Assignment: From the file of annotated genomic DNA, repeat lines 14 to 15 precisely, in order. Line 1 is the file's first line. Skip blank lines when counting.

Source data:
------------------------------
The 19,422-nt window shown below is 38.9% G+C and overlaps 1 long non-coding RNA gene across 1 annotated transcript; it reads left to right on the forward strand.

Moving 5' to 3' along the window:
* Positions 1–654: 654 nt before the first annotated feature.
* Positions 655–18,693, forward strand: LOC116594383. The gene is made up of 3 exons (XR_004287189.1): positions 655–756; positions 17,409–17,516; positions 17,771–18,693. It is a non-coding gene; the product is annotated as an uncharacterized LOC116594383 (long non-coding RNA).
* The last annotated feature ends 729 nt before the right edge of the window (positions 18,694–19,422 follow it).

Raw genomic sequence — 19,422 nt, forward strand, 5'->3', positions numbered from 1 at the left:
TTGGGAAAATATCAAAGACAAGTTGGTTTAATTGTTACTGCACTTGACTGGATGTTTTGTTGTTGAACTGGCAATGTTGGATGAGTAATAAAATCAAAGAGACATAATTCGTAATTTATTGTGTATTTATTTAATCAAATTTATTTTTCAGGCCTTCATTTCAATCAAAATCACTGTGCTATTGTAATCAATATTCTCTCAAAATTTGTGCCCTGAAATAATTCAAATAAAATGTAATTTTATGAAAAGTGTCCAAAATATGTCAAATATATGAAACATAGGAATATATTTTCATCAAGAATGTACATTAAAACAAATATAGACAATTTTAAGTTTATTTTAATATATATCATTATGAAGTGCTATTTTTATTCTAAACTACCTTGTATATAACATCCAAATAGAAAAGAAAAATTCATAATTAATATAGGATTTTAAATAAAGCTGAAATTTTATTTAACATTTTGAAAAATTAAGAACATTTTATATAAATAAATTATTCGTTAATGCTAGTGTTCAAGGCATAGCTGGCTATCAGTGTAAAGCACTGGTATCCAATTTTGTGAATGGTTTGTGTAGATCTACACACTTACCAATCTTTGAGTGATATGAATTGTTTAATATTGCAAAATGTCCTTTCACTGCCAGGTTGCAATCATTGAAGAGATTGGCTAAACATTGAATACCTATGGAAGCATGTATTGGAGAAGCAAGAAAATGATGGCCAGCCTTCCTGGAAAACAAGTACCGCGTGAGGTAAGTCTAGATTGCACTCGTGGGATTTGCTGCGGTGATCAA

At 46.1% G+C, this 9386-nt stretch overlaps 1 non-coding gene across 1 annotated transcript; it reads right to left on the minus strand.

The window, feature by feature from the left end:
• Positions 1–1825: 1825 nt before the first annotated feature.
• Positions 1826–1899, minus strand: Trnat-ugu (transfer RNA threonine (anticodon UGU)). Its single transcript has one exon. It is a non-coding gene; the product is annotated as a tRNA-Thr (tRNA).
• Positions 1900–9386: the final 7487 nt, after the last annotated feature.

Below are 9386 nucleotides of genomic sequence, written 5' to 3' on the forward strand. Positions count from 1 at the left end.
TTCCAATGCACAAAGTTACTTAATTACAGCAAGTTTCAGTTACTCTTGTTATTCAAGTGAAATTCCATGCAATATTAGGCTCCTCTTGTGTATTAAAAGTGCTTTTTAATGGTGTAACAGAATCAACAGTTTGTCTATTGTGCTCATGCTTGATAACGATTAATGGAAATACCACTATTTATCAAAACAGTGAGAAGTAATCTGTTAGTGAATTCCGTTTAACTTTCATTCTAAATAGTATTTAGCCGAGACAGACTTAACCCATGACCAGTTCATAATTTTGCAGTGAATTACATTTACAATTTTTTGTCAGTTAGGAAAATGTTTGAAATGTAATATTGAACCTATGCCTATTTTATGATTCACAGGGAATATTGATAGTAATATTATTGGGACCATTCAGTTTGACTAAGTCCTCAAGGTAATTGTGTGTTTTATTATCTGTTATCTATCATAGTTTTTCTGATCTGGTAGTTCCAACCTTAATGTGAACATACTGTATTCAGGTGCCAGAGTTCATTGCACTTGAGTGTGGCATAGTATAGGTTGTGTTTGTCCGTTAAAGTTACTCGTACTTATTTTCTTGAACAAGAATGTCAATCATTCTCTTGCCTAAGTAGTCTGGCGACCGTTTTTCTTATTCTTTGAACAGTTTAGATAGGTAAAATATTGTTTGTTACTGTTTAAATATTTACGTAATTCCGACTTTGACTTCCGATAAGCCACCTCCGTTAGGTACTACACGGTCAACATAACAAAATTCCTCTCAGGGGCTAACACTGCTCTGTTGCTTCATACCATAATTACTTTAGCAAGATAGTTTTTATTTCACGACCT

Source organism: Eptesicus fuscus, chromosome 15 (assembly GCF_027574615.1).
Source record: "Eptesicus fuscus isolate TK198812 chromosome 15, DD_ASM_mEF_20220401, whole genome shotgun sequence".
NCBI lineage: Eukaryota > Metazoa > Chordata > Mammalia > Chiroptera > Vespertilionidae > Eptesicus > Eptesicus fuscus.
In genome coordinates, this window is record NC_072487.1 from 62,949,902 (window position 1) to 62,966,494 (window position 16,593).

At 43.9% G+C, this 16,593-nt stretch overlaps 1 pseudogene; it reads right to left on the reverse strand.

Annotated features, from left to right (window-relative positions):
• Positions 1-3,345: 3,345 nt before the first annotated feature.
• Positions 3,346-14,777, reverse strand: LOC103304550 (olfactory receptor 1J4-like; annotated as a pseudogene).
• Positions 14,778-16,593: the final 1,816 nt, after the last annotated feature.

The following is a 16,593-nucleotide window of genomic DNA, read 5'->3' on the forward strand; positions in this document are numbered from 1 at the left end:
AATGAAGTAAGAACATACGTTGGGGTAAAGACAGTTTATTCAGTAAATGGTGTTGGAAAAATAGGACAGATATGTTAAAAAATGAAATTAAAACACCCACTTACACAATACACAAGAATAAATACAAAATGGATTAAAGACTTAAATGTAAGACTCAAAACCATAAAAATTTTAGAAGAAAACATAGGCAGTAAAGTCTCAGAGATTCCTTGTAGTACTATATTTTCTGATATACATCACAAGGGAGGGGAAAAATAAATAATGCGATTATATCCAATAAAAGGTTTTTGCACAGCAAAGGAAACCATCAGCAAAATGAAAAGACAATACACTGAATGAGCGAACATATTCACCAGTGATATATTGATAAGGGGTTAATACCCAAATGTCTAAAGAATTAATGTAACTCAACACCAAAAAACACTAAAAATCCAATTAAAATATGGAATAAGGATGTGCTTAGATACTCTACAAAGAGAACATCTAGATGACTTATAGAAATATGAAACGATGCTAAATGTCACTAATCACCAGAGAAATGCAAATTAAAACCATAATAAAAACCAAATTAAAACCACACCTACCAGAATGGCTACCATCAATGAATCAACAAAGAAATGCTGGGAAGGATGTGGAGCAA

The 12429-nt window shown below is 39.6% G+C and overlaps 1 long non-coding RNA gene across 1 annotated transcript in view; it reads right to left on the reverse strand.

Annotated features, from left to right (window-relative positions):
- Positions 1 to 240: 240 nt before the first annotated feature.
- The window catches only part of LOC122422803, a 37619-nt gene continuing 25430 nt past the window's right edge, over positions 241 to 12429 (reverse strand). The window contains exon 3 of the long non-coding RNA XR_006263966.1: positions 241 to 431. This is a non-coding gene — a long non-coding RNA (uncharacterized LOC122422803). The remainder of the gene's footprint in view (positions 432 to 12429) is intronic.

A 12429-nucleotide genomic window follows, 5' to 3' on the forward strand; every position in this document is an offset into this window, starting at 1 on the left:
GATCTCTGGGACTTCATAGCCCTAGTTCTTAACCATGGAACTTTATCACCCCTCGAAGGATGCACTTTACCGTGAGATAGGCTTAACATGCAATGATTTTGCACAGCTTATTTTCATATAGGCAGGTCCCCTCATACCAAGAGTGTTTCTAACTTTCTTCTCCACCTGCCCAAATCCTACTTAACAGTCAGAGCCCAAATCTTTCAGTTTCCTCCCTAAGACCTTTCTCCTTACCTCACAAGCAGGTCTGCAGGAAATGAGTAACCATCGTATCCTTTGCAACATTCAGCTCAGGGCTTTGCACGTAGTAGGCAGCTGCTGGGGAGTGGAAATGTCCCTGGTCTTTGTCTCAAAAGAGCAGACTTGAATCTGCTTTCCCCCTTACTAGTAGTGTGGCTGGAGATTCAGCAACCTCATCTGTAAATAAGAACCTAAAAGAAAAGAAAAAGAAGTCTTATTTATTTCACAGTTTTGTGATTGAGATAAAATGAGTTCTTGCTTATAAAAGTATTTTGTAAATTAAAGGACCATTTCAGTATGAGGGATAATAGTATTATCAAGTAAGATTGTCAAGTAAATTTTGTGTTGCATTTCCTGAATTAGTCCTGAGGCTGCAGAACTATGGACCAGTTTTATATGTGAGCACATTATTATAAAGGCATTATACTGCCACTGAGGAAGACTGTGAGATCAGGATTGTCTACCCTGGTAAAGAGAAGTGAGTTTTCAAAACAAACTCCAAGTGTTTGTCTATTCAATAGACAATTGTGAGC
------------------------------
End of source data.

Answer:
TTCCAATGCACAAAGTTACTTAATTACAGCAAGTTTCAGTTACTCTTGTTATTCAAGTGAAATTCCATGCAATATTAGGCTCCTCTTGTGTATTAAAAGTGCTTTTTAATGGTGTAACAGAATCAACAGTTTGTCTATTGTGCTCATGCTTGATAACGATTAATGGAAATACCACTATTTATCAAAACAGTGAGAAGTAATCTGTTAGTGAATTCCGTTTAACTTTCATTCTAAATAGTATTTAGCCGAGACAGACTTAACCCATGACCAGTTCATAATTTTGCAGTGAATTACATTTACAATTTTTTGTCAGTTAGGAAAATGTTTGAAATGTAATATTGAACCTATGCCTATTTTATGATTCACAGGGAATATTGATAGTAATATTATTGGGACCATTCAGTTTGACTAAGTCCTCAAGGTAATTGTGTGTTTTATTATCTGTTATCTATCATAGTTTTTCTGATCTGGTAGTTCCAACCTTAATGTGAACATACTGTATTCAGGTGCCAGAGTTCATTGCACTTGAGTGTGGCATAGTATAGGTTGTGTTTGTCCGTTAAAGTTACTCGTACTTATTTTCTTGAACAAGAATGTCAATCATTCTCTTGCCTAAGTAGTCTGGCGACCGTTTTTCTTATTCTTTGAACAGTTTAGATAGGTAAAATATTGTTTGTTACTGTTTAAATATTTACGTAATTCCGACTTTGACTTCCGATAAGCCACCTCCGTTAGGTACTACACGGTCAACATAACAAAATTCCTCTCAGGGGCTAACACTGCTCTGTTGCTTCATACCATAATTACTTTAGCAAGATAGTTTTTATTTCACGACCT

Source organism: Eptesicus fuscus, chromosome 15 (assembly GCF_027574615.1).